At the recent Media for All Conference in London I came across a stall marketing a new division of the subtitling company Broadcast Text International. The rather unfortunate name they have chosen is Eskimo Avenue. It could not have been named Paki Street or Nigger Lane, but it seems that Eskimo Avenue does not raise many eyebrows in our day and age.
…what Charles Taylor terms misrecognition is a serious problem in the media’s representation of subaltern ethnicities, and in this case in branding:
A person or a group of people can suffer real damage, real distortion, if the people or society around them mirror back a demeaning or contemptible picture of themselves. Nonrecognition or misrecognition can inflict harm, can be a form of oppression, imprisoning someone in a false, distorted, and reduced mode of being (Taylor 1997: 98).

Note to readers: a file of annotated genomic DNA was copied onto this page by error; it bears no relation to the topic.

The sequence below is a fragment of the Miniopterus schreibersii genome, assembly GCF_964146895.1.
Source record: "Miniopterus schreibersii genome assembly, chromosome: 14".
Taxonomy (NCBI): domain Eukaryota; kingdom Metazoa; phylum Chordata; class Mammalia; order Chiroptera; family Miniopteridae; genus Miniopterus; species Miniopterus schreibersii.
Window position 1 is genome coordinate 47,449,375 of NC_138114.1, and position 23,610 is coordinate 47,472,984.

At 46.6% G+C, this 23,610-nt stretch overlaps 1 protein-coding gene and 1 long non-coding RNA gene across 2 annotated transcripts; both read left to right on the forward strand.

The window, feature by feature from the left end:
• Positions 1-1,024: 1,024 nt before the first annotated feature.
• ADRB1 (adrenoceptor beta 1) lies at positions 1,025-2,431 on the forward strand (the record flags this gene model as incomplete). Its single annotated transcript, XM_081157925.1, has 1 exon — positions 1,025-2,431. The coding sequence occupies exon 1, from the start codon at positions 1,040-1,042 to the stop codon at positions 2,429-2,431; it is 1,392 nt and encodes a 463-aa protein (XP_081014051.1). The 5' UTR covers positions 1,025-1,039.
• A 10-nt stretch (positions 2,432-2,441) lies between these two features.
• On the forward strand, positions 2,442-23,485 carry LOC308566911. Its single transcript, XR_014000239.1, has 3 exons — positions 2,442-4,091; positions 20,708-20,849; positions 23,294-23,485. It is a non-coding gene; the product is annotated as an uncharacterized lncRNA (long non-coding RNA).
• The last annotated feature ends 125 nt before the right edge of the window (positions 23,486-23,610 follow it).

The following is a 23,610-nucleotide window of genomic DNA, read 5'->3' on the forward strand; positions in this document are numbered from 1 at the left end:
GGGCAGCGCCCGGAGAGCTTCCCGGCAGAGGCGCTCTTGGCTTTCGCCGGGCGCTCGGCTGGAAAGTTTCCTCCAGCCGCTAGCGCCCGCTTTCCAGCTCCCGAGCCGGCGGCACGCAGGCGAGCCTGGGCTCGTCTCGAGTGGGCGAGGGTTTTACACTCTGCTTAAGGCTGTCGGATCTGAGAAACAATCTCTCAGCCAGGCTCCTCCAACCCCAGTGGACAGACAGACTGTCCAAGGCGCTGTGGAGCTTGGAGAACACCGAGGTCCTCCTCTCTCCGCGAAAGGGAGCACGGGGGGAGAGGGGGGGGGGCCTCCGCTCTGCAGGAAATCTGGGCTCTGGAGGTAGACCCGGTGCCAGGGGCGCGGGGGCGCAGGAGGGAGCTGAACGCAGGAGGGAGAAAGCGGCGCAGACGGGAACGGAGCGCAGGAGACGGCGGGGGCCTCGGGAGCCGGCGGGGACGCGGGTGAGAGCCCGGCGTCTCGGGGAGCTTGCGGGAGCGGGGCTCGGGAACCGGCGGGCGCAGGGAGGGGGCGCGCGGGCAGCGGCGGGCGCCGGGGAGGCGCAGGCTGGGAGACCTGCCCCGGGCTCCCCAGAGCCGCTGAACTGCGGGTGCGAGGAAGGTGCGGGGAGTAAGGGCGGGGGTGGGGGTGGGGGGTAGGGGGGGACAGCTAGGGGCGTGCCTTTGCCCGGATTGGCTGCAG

Unlike some other externally ascribed names for marginalised and oppressed social groups, like “queer” or to some extent “nigger”, “Eskimo” has never been appropriated and resignified by the stateless nations it lumps together and demeans. That is what matters in this case. Whether it originally meant “those who lace snowshoes” or “eaters of raw meat” and whether it came from Cree or Algonquin is irrelevant to its contemporary meaning in political discourse. Over the last 40 years or longer, the “Eskimo” in Canada and Danish-occupied Greenland have asked the wider world to stop using the word.
Read the rest here: Cultural Meanings.